The formation of Brahmo Samaj marked the onset of a reformist struggle in India. The movement for a new awakening in India was accompanied by the formation of several reformist initiatives. With the advent of the Western education system, a new section of Indians began to re-examine the then existing social beliefs and practices. Ram Mohan Roy was one such pioneering reformer. His interest in Western education and journalism left a significant impact not only in Bengal but also in the entire country.
His social relevance and administrative expertise earned him recognition from the then Mughal emperor who accorded him the title of Raja. The Royal patronage of the Mughals allowed Roy to travel to England. Roy’s commitment towards social reformation gained momentum in 1815 when he founded Atmiya Sabha. Later, he rechristened another significant association called the Brahmo Samaj in 1828.
The formation of Brahmo Samaj marked the onset of a reformist struggle in India. It began to call for re-examining Hindu religious and customary practices. The growing call for social reformation had a direct impact on Hinduism and its prolonged social orthodoxies. Brahmo Samaj marked a movement for renaissance all over India.
The Main Ethos of Brahmo Samaj
The first two decades of the 19th century were a phase of social turmoil as the structure and hierarchy of the social system in India was questioned, perhaps for the first time. The actual spirit of modernity in India was not apparent until the rise of reformers. Brahmo Samaj was co-founded by Ram Mohan Roy and Debendranath Tagore. It grew into a mass social and religious movement in India. It emphasized religious, educational, and social reform.
It took up the cause of reforming Hindu religious and customary evils. It was to abolish Sati and the caste system-induced untouchability in India. Brahmo Samaj advocated for rethinking Hindu practices. The main perspective of Brahmo Samaj was to re-envision the meaning of God, religious scriptures, liberation, and superstition. Brahmo Samaj advocated for the existence of unity and a singular God. Brahmo Samaj believes in the existence of an ‘infinite singularity’. It re-examined several existing premises of the Hindu religion. It questioned the notion of Avatars, reincarnation, or rebirth. Rejection of rebirth resulted in the scientific explanation of worldly affairs and their relations with the conception of God.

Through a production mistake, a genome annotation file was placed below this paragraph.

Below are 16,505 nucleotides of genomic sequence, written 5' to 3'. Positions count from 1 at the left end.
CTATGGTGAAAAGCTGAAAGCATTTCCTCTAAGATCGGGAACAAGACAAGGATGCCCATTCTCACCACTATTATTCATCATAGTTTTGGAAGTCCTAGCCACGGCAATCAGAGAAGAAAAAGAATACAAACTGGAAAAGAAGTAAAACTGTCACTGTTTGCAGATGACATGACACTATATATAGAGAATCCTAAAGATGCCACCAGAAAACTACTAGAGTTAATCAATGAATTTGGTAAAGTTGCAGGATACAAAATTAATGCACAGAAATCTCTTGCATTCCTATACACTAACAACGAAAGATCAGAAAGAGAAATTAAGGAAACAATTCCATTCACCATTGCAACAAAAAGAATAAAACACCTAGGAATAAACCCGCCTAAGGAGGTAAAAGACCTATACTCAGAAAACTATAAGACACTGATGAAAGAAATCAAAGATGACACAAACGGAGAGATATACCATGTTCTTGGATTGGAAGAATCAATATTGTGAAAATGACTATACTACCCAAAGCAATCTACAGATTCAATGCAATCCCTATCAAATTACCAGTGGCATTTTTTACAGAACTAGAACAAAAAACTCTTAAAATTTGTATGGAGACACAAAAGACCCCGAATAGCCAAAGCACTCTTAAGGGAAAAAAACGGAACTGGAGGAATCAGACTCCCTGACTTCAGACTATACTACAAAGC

Brahmo Samaj denounced idol worshipping and allegiance to many gods. Rejection of polytheism promoted a boundless, and omnipresent imperceivable idea of God. Such a concept of God was to ensure love for all the creatures for it all belonged to a singular Brahman. Brahman means the ultimate consciousness and universal spirit.
According to Ram Mohan Roy, it was the Brahman that was to be adored and worshipped for it symbolized the whole universe. Followers of the Samaj were known as Brahmo Samajists. The followers were more radical as they did not follow religious scriptures and saints. They also rejected the institutionalization of mediators between Brahman and the human self. They also stood against the doctrines of Karma. Liberation – Moksha – has been integral to the religious philosophy of the Hindu religion.
The founders of Brahmo Samaj believed in the idea of the soul. To them, the soul was immortal as it could merge into the Brahman. It would not be incorrect to say that there was no connection between the founders and followers of Brahmo Samaj as both did not subscribe to the philosophy of Mukti – salvation, for there was no reason to believe in hell and heaven. Brahmo Samaj was significant not only for advocating reasoned religious practice but also advocated for saving the Indian social belief system from its beliefs in after life world.
One of the major contributions of Brahmo Samaj was its influence on the youths to embrace rationalism, search for knowledge, and freedom of human selves. India’s first step towards secular ideas was laid down by Samaj’s commitment to downplay the system of religious orthodoxies. Ram Mohan Roy, though a Brahmin, opposed sectarianism and coercive religious norms.
According to Brahmo Samaj, the Sati system, disallowing widow remarriage, and child marriage in the Indian social system were the product of superstitious values that was embedded in Indian customs. An interesting aspect of the Brahmo Samaj movement was the attempt to communicate to all the religious denominations in India to come out of bigotry, polygamy, casteism, and racism. The growing prominence of the movement directly or indirectly impressed the first-generation Muslim reformers in India.